Squamish language lesson

Squamish language lesson at Camp Suzuki: Howe Sound. (Photo: Janice Williams)

In June, 2015, the Truth and Reconciliation Commission of Canada released 94 calls to action on how to achieve reconciliation. Indigenous-led movements like Idle No More ignited important conversations throughout the country around rights and title.

A summer camp on Gambier Island was the last place I thought I would engage with reconciliation — but Camp Suzuki: Howe Sound is not your average summer camp. Led by the David Suzuki Foundation in partnership with members of the Squamish First Nation, it was an unforgettable experience.

Leading an effort that centres around reconciliation requires putting traditional camp experiences into a different context. We opened each day with a shukw’um, where Squamish Chief Ian Campbell shared traditional knowledge, followed by a drum and song. Then we calmly made our way into the waters of Howe Sound for a cleanse — a time for self-reflection.

After shukw’um, we had Squamish language lessons. To counter Indigenous languages being lost across Turtle Island (North America), Chief Campbell and Squamish leaders Becky and Swo-wo invited us to help keep their language alive by learning and sharing phrases.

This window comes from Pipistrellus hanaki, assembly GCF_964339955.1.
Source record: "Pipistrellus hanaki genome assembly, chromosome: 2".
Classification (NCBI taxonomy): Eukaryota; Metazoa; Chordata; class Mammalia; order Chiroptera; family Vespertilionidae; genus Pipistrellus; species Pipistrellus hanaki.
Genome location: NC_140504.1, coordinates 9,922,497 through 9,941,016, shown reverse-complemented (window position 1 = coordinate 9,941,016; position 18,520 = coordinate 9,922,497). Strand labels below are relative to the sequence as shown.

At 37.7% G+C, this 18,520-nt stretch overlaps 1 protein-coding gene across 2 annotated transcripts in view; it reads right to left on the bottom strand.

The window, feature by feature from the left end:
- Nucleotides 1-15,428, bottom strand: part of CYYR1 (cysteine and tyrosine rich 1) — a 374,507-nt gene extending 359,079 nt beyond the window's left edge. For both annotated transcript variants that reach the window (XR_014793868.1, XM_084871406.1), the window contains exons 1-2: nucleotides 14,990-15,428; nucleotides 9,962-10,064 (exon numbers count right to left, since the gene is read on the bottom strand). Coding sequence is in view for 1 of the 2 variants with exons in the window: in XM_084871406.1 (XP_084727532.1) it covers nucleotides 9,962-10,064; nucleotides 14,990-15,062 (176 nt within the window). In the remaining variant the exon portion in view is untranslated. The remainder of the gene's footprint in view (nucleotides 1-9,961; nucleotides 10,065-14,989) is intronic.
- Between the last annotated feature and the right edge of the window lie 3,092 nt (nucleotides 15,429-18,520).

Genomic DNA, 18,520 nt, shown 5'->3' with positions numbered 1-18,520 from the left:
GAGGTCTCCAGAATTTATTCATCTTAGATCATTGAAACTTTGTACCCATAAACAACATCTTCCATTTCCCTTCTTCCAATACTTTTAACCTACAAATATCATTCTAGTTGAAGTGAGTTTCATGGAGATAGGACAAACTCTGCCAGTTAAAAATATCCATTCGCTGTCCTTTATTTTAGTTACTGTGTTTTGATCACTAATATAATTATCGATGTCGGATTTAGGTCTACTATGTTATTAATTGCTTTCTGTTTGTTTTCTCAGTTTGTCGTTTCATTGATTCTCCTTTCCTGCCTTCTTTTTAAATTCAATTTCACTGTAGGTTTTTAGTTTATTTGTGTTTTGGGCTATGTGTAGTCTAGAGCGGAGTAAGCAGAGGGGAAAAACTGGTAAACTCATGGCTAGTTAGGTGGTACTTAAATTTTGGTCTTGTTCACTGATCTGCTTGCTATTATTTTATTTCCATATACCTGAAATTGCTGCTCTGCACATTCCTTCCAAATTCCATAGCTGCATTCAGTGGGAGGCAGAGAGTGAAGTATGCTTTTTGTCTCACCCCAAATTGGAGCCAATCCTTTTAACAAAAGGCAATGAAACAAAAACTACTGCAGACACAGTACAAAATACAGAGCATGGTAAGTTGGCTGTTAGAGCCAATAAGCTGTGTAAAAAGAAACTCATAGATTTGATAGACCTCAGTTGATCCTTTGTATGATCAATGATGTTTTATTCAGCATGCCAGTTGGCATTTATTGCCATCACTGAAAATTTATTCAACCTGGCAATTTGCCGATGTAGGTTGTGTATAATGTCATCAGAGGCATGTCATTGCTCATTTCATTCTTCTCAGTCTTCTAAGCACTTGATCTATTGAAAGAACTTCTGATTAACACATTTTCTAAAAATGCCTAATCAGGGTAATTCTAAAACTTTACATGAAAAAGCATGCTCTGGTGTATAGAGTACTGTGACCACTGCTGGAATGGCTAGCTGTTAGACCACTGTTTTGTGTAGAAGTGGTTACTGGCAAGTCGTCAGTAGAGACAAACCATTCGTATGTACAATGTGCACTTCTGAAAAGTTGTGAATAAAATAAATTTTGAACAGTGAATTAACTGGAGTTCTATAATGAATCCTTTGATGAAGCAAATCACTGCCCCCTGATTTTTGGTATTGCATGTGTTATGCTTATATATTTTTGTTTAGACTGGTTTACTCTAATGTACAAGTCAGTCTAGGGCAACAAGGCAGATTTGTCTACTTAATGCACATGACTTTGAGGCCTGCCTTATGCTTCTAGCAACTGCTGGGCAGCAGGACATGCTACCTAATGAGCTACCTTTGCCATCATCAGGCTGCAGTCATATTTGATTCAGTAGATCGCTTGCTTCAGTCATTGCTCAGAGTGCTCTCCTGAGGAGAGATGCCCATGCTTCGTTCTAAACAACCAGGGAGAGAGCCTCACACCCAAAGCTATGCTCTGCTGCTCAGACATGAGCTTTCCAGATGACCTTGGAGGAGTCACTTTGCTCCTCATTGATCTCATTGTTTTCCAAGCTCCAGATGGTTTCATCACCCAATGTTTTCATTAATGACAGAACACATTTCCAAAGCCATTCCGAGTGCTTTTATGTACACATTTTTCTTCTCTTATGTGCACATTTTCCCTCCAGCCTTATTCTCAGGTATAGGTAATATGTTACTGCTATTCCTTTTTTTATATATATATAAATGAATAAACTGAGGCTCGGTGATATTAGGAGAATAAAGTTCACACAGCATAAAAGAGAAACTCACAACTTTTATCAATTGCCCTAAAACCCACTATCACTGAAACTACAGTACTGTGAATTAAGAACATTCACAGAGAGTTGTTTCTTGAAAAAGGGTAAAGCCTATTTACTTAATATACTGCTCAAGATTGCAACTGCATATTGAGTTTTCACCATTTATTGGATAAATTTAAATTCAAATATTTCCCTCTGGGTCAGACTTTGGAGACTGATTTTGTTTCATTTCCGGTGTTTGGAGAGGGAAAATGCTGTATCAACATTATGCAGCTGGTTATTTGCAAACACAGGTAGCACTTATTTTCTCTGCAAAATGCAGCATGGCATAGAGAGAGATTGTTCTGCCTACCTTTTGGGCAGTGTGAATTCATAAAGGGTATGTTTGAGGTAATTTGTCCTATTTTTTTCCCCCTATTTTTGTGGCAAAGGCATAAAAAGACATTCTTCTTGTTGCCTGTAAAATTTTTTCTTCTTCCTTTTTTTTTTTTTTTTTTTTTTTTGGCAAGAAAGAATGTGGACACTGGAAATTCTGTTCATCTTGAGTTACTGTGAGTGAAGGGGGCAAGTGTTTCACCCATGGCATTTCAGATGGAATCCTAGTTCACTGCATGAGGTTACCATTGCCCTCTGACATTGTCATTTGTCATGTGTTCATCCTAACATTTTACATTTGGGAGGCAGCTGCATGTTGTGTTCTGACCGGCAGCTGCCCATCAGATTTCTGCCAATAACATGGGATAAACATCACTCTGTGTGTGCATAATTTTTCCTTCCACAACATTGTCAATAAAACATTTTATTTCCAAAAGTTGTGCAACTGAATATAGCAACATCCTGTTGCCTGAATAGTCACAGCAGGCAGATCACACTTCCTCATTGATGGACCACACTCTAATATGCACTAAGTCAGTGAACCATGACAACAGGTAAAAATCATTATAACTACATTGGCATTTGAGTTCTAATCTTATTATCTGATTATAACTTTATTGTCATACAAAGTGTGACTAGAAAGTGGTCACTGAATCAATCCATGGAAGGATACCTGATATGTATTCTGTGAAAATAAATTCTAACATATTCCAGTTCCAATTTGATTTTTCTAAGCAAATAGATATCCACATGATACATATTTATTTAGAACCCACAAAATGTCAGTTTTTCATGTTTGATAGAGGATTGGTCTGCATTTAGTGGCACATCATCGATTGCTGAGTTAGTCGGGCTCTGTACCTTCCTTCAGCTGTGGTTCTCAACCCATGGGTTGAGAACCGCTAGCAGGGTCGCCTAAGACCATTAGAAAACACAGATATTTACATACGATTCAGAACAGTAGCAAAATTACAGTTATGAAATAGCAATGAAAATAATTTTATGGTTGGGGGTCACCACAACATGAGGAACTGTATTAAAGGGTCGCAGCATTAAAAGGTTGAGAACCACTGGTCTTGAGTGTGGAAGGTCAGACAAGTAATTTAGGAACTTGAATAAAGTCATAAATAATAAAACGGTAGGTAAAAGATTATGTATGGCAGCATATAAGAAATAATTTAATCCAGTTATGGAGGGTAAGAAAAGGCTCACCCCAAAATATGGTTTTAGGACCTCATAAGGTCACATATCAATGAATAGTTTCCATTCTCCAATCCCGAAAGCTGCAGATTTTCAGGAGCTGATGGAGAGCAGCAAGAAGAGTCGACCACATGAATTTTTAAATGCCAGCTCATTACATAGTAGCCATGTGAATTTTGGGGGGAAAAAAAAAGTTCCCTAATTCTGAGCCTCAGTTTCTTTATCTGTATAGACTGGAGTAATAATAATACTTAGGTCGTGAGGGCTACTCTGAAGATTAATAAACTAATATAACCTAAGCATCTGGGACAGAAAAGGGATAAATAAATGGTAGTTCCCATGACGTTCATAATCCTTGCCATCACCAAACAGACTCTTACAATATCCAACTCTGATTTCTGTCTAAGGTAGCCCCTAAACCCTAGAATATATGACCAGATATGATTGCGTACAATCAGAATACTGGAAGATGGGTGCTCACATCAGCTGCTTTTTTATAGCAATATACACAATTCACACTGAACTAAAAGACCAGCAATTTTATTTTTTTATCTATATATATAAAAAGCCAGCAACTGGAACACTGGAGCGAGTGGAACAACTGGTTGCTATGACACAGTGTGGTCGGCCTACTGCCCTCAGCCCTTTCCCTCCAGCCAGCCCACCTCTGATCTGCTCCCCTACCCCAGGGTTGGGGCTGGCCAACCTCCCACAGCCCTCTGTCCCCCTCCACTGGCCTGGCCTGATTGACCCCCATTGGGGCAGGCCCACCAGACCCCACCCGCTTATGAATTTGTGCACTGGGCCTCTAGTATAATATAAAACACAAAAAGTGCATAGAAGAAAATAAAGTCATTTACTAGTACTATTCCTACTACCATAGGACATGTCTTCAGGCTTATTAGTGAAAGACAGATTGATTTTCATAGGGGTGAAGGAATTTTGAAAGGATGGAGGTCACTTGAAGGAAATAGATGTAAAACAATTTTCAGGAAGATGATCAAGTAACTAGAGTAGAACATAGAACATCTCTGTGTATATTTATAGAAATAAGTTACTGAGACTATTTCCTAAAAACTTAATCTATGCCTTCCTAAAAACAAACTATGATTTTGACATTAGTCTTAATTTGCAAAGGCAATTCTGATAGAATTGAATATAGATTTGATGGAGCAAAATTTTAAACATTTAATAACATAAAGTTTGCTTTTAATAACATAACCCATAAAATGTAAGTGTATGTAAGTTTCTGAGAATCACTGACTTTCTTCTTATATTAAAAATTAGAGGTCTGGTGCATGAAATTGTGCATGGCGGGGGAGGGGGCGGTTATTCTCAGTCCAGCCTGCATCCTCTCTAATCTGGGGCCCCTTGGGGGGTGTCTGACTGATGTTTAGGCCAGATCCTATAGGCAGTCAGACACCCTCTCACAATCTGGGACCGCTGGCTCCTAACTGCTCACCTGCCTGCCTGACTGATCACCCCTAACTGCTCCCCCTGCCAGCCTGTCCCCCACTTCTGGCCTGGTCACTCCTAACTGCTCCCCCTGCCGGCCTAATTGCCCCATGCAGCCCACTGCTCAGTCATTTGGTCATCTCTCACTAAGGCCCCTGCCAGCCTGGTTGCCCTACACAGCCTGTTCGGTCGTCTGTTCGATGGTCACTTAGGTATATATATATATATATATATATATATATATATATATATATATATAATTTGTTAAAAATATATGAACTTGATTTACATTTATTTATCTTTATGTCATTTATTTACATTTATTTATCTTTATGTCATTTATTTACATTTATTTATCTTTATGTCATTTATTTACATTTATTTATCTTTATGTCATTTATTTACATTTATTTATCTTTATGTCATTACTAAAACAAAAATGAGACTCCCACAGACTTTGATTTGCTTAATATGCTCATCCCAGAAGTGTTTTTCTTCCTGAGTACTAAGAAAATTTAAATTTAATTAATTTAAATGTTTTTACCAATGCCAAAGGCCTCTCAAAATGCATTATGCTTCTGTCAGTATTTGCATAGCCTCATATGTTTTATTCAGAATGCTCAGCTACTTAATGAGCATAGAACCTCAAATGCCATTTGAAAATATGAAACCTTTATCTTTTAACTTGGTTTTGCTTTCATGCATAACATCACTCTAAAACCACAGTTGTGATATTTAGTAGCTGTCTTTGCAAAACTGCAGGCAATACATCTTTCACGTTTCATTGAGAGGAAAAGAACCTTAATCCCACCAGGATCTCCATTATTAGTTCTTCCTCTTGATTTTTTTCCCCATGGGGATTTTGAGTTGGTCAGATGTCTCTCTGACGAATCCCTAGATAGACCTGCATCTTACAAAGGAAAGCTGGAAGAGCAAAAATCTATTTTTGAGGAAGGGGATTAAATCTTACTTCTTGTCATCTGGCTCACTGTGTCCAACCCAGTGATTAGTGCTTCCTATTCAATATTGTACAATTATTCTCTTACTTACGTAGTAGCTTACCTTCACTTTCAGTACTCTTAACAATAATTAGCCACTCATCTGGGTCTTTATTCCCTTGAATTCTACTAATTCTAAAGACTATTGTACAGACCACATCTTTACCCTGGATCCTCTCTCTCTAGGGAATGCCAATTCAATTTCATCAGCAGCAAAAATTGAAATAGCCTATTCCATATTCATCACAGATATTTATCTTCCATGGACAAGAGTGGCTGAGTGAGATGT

Understanding the lands and water from an Indigenous perspective requires listening deeply to elders.

Understanding the lands and water from an Indigenous perspective requires listening deeply to elders. Led by tribal canoe family skipper Wes Nahanee, campers canoed around Chá7elkwnech (Gambier Island) as Chief Campbell shared traditional stories about the land, the sea and his people. As we paddled, sang and laughed together, we learned to see the land and water from a new perspective.

After every meal, we gave thanks for the food through song, dance and drumming. By the end of the week, everyone joined for the traditional whale, frog and eagle dances after meals. Reconciliation became a central pillar for a camp cultivating an appreciation for the region’s biodiversity. It also helped train people for leadership, stewardship and advocacy.

Sharing meals and a common space, everyone at Camp Suzuki had room to reach across divisions, to build respect and friendships. That is reconciliation in action.

Learn more about Camp Suzuki: Howe Sound